My Story - Working with MADD

November 14, 2019


My name is Annette. I have been asked to share my world a bit and perhaps give a little insight. Give an example of how to grow with all the hurt and move despite it all.  I volunteer as a victim’s advocate with Mothers Against Drunk Driving. A nonprofit that seeks to end drinking driving victims. I speak and write, to help my audience understand the totally preventable impacts of the crime of drunk driving. I have been impacted and it will stay that way for the rest of my life. I have made too many people cry and an uncomfortable amount of them wince. Like any origin story, mine is bloody and broken, but it paves the way to growth and empowerment. It’s striking how monumental a second can be. A life can change in the blink of an eye, and it can be overwhelming.


Just as any tragic story starts, it was a normal day and I was crossing a street that I had crossed a hundred times before. This became the start of another life I was not prepared for. I was a pedestrian struck by a drunk driver at 45 miles per hour. Yeah, I have heard it all before, I can take a hit. I can attest to it being as badass as it sounds, but the figures on making it scared me more then they reassured me. According to the American Automobile Association Foundation for Traffic Safety, a pedestrian struck by a vehicle at 50 miles per hour has a 75% risk of death. They also show that a pedestrian hit at 46 miles per hour has a 90% chance of being seriously injured. The way I see it is I had no other choice but to be dead or broken with this. I sustained a broken leg and skull fracture. I had abrasions on the right side of my body from scraping on the street after I was struck. It was a mess and am dumbstruck onto how I made it. Broken bones become unbroken and life goes on, but it's a different ballgame with the brain.


A traumatic brain injury does not heal like any other injury. Yes, there is always hope that it will get better, but that hope is limited and dependent on the injury. No two brain injuries are alike, even given similar circumstances in sustaining the injury. These injuries can lead to more problems in the future; the effects of a brain injury can show up all at once later in life. That is daunting, to say the least. To have the likelihood of there being more to come is a scary reality.


From the moment of impact, I was in a coma and I was out for two and a half months. My brain suffered so much trauma that it needed to reboot. The easiest way to explain it is to imagine the brain is like a circuit board; all of my connections were ripped from the circuit board. My recovery is going to be reconnecting all that was lost. My brain injury left me with hemiparesis and an assortment of mechanical lapses in my body; for example, I cannot cry, move my right toes, or feel hunger pains. I never fully appreciated what a marvel the brain is until mine was broken. The brain is a special place where the chemistry and environment need to be perfect. Leading an existence with a brain out of order is arduous. You must work just to maintain functionality in your life. I remember how effortless movement used to be for me, now it takes a concentrated plan of action. This is a devastating reality.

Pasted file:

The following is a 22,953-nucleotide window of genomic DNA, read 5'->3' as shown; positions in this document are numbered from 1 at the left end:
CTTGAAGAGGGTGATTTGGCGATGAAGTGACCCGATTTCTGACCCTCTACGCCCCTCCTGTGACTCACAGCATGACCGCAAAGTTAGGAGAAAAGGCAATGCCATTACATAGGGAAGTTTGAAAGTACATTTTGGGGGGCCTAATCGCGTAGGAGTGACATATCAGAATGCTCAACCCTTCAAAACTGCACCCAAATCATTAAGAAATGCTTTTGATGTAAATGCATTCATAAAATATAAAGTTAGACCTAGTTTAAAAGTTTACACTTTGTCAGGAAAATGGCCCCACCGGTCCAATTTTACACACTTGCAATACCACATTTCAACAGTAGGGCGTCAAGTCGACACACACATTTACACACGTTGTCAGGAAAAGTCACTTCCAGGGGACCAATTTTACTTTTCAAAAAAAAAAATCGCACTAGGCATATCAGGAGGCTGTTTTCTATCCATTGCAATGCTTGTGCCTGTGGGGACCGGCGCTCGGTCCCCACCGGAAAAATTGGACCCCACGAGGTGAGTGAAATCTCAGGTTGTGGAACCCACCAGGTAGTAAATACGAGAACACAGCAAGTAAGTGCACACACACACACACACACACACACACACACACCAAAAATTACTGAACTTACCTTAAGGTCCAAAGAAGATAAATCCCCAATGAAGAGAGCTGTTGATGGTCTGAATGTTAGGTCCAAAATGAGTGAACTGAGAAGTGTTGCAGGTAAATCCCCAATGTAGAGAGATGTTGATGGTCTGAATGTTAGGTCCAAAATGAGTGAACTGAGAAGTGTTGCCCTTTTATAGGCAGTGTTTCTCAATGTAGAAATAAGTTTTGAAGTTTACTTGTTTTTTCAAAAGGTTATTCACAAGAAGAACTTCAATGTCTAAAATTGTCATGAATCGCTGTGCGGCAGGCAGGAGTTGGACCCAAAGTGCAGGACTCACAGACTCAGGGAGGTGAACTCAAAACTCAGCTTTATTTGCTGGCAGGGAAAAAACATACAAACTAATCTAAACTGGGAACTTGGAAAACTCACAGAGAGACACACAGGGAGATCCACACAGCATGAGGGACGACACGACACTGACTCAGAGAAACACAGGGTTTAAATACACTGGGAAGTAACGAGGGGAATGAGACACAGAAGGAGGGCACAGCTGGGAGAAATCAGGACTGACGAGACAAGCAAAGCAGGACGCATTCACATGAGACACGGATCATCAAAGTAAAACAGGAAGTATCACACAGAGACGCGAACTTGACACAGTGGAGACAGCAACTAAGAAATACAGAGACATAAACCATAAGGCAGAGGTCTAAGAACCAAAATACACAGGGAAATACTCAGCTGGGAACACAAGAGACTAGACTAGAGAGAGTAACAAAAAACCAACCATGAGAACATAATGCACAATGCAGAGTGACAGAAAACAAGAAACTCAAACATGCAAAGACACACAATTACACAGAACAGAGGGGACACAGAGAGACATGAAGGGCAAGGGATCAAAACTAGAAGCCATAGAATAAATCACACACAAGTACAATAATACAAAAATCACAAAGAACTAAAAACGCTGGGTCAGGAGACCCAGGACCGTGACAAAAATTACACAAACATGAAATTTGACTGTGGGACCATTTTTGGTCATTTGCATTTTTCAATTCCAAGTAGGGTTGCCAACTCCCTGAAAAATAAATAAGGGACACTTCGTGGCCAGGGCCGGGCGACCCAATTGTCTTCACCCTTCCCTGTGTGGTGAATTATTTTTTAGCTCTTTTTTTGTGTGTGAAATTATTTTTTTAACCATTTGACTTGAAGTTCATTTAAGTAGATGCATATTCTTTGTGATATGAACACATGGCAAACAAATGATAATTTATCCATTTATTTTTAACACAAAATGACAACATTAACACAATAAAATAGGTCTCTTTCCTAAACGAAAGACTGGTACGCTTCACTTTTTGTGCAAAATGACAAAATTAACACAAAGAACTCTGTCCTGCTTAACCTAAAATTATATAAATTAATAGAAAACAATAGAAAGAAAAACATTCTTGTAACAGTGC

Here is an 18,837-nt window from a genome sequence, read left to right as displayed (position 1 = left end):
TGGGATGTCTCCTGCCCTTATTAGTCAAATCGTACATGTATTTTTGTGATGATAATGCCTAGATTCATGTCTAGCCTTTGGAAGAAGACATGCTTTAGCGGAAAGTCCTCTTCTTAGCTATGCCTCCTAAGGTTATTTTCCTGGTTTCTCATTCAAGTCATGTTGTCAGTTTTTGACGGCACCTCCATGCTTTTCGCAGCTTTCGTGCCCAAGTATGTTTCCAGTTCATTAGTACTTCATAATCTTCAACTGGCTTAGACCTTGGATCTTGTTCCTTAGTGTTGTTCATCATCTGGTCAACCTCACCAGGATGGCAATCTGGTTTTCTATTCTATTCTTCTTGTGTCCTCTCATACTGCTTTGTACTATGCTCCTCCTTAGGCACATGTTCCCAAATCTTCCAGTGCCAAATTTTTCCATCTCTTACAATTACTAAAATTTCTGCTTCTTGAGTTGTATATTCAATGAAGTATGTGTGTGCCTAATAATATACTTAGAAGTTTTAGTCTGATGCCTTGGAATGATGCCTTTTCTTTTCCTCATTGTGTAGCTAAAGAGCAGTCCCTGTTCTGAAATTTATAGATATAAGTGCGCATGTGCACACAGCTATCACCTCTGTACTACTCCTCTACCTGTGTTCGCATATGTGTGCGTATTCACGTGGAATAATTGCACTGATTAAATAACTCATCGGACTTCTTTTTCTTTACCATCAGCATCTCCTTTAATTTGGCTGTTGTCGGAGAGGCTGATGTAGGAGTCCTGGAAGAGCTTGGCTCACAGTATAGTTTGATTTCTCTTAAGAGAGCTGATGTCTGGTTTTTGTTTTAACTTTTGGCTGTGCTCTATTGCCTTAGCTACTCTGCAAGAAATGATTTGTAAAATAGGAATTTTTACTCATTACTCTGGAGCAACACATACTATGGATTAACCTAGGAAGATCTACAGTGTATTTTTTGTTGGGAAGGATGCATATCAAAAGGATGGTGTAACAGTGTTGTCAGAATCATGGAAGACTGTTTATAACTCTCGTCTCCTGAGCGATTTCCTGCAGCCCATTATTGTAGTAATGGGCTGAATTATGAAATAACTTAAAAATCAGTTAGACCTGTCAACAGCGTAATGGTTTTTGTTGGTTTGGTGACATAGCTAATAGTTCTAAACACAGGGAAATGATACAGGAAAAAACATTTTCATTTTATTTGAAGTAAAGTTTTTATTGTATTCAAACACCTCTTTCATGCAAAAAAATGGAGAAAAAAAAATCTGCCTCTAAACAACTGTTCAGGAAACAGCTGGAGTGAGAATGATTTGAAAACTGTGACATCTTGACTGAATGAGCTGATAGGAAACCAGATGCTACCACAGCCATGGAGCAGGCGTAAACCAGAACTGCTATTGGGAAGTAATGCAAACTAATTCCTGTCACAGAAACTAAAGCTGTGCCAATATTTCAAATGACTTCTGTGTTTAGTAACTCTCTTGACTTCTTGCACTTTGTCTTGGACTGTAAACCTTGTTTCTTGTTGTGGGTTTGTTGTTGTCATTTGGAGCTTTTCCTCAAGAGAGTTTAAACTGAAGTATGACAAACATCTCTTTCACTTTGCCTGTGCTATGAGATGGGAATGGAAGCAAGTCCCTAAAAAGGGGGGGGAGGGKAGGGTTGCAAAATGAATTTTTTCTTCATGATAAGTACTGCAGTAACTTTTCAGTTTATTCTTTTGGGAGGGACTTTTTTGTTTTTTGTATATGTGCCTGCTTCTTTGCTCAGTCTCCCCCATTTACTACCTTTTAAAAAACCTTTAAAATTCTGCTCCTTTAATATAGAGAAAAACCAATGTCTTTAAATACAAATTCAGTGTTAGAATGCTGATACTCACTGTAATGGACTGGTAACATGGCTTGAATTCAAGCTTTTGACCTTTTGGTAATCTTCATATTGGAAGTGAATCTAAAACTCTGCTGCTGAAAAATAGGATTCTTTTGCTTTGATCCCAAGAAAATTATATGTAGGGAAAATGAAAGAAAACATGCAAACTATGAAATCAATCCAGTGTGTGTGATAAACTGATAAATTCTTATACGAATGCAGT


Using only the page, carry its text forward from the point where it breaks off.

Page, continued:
One thing that helps me cope is the support of Mothers Against Drunk Driving, or MADD. MADD is a non-profit organization that works toward a world with no more DUI, or DWI, victims. MADD uses education as a platform to educate people about impaired driving. In 1980 Candace Lightner, the founder of MADD, lost her daughter to a three-time DUI offender. This led Candace to start a campaign fighting against drunk driving. Since 1999, MADD has offered a program designed to end underage drinking. MADD provides free education to those who request it and provides support to victims and their families.


MADD also offers Victim Impact Panels. Their website explains: 

The purpose of the Victim Impact Panel (VIP) program is to help drunk and drugged driving offenders to recognize and internalize the lasting and long-term effects of substance-impaired driving. The classes seek to create empathy and understanding of the tragedy, leave a permanent impression that leads to changes in thinking and behavior and prevents future offenses. I regularly participate in these panels to give my personal story. I use my platform as a victim to show that even if you are broken and bleeding you can make a change.  


My story begins in the dark. It’s a tale I cannot recall but bear the scars of. My tale is gathered from the accounts of my parents, sisters, and others who witnessed it. These various perspectives have painted for me a sense of what happened. It sounds horrific. I am sometimes relieved that I do not remember. I have since come to describe myself as being like a glow stick. Sometimes a person needs to break before they can shine. I tell my tale to anyone who lends me an ear. I shine a spotlight on my victimhood because I am reclaiming it, making it my armor. Despite working with an out of order body, I want it to tell a captivating story that allows me to walk a little taller and feel a bit braver. I want to inspire.

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